We are changing glue, because we're done with the fur cloth. Now we're going to learn to lay hair.
To start, we need to get the hair ready. To do this, use sharp scissors an cut off a strip of fur, off of the fur cloth. Cut it as close to the cloth as possible. be careful to leave it just as you see it in a tight row. Cut only a couple of inches at a time.
Now, brush the fur we just added, back away from the face, exposing the raw fabric edge. This is what we are hiding.
paint a stripe of glue, fairly wet, along the front edge of the fur you just added.
Carefully pick up the strip of hair you just cut, and lay it into the wet glue, with the ends of the hair, laying over the fur cloth. press the cut edge of the fur into the glue with a Popsicle stick, or the edge of the scissors.
When finished it looks like this. The latex is still drying so it looks white against the skin color. It will dry down to the same color and disappear.
See how much better it looks?
If the glue doesn't quite disappear completely you can do a wash with a darker color than the face .
If your suit is black, use pure black acrylic thinned down with water. blot the excess paint with a paper towel. The acrylic will bond down hard to rubber cement, so it won't come off.
Chances are your gorilla will have a black face so we'll change directions a bit, and I'll use my own bongo head as an example of rendering a black gorilla face. I say render because while it looks black, it really isn't.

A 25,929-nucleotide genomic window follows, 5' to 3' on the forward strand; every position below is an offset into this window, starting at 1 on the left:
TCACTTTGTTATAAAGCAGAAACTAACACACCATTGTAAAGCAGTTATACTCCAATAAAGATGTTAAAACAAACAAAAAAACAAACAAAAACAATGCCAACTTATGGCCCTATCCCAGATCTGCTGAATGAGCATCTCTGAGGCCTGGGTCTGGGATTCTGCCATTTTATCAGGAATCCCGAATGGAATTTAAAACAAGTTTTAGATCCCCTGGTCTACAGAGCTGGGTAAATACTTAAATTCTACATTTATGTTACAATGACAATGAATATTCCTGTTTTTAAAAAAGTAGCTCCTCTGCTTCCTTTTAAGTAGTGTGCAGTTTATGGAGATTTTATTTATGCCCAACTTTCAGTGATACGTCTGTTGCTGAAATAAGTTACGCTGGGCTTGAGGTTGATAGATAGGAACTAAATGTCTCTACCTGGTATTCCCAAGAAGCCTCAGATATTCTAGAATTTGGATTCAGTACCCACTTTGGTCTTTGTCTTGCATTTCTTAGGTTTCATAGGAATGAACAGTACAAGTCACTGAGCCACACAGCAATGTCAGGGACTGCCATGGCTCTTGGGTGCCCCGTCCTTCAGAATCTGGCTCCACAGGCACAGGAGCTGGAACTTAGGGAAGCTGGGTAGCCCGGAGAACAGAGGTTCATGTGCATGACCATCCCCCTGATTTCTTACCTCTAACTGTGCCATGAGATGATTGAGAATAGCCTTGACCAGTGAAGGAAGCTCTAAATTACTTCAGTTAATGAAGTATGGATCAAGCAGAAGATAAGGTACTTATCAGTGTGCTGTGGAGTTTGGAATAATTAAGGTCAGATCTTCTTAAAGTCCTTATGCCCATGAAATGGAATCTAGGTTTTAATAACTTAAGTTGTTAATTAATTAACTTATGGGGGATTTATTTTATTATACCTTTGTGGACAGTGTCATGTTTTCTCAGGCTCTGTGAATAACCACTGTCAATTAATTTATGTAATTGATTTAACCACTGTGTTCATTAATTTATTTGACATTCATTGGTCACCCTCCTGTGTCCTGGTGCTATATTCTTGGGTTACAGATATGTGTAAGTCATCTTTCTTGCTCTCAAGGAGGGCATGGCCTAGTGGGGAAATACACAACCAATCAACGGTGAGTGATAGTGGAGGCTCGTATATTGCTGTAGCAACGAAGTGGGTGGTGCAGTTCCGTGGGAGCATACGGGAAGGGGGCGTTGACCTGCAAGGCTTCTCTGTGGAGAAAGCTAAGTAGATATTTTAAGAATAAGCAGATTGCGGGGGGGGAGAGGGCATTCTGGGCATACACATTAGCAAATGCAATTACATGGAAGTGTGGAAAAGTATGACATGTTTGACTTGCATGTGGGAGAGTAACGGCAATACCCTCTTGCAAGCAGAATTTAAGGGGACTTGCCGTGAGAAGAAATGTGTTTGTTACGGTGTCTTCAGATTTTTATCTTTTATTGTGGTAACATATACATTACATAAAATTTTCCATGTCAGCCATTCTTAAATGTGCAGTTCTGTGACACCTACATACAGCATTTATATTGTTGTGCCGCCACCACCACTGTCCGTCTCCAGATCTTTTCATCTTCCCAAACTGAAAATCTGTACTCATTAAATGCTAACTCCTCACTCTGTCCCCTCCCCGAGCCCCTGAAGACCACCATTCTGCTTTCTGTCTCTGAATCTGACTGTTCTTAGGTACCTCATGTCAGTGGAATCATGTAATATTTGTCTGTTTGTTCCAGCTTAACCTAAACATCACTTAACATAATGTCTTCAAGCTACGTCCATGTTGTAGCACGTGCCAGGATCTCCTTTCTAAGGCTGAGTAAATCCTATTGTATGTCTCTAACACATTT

This is a shot of Bongo on the beach, catching some rays. See how you can see all the nice details of the face?
All the bumps, wrinkles, and creases are very visible, but yet he still looks black.
To render black that shows up as natural, both in real light and on camera, start with a base coat of black. Most likely the mask you bought is black, so we'll start with that.
You will need a small amount of foam rubber for this trick.
Take your black acrylic paint, and put a small amount in a Dixie cup. About an ounce. Now add about half an ounce of latex to it, and stir. The latex will keep the paint from cracking as the mask gets used..they take a beating. Pour off about half of that into another dixie cup.add a couple of drops of white paint to the black mixture. Don't add more than that! it will dry down to light if you do!
Now take a piece of the foam rubber that has at least one flat side, and dip the flat side in the mix. Blot it a few times on a plastic lid or an empty cup bottom as you don't want it too wet.
Now, lightly stipple the mixture over the mask, keeping it away from the hair. Don't push to hard because you don't wand the lighter paint to go into the wrinkles...you only want to hit the high points.
This is called stippling.
Now go back to the dark grey mixture, and add another couple of drops...but this time use even less paint ,and even less pressure. stay on only the topmost parts of the face. this way you have 2 levels of high light. If you've kept it very subtle, it should look very natural and really bring out the details.
Something like this.
Here is a shot of Bongo that I color adjusted to help you see the stipple details.
OK gang, That's how to do your head !
This has been a long post, and a lot of work, so I'll run a different post or two before we start on the body. It won't be long I promise !
You've seen the ferocious white gorilla from crap mask to full on gorilla monster.
Now gang, I want you all to make a head better than you could ever buy !
Next time on "So you want to be a gorilla man ?" we'll get into some mighty muscles !
See you then !